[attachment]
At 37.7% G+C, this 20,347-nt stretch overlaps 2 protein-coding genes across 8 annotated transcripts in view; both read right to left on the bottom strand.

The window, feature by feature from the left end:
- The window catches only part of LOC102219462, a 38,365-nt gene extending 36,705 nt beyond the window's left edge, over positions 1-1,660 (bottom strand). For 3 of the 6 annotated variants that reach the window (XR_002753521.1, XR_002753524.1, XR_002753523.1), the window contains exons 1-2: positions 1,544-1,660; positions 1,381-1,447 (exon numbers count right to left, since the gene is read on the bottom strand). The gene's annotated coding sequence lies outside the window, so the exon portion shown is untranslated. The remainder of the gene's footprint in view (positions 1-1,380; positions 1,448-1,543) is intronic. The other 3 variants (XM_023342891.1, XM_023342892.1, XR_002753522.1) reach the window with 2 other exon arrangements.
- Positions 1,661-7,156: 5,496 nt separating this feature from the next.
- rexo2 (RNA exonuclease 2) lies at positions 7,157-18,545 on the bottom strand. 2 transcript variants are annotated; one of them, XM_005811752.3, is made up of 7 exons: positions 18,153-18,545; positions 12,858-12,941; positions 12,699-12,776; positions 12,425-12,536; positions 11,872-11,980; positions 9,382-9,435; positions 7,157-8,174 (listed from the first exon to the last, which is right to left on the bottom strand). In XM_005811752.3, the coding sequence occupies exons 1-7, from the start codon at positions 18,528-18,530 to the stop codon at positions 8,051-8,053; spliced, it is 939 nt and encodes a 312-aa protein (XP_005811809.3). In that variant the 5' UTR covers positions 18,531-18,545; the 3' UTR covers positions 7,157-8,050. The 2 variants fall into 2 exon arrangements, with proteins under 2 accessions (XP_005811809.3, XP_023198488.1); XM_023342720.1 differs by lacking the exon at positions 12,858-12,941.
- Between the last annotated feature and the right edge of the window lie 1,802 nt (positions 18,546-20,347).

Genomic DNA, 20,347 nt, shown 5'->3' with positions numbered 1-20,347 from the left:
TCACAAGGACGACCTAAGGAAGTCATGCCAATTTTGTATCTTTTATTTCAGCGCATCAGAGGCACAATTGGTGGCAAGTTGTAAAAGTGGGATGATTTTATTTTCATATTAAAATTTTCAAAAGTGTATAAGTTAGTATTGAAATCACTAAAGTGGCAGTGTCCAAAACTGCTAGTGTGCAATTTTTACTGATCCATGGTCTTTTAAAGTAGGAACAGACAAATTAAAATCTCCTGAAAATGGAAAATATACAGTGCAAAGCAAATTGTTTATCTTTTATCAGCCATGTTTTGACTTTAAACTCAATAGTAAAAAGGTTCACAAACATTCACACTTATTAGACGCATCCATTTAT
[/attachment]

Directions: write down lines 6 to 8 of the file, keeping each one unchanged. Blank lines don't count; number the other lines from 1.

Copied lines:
- Between the last annotated feature and the right edge of the window lie 1,802 nt (positions 18,546-20,347).

Genomic DNA, 20,347 nt, shown 5'->3' with positions numbered 1-20,347 from the left:
TCACAAGGACGACCTAAGGAAGTCATGCCAATTTTGTATCTTTTATTTCAGCGCATCAGAGGCACAATTGGTGGCAAGTTGTAAAAGTGGGATGATTTTATTTTCATATTAAAATTTTCAAAAGTGTATAAGTTAGTATTGAAATCACTAAAGTGGCAGTGTCCAAAACTGCTAGTGTGCAATTTTTACTGATCCATGGTCTTTTAAAGTAGGAACAGACAAATTAAAATCTCCTGAAAATGGAAAATATACAGTGCAAAGCAAATTGTTTATCTTTTATCAGCCATGTTTTGACTTTAAACTCAATAGTAAAAAGGTTCACAAACATTCACACTTATTAGACGCATCCATTTAT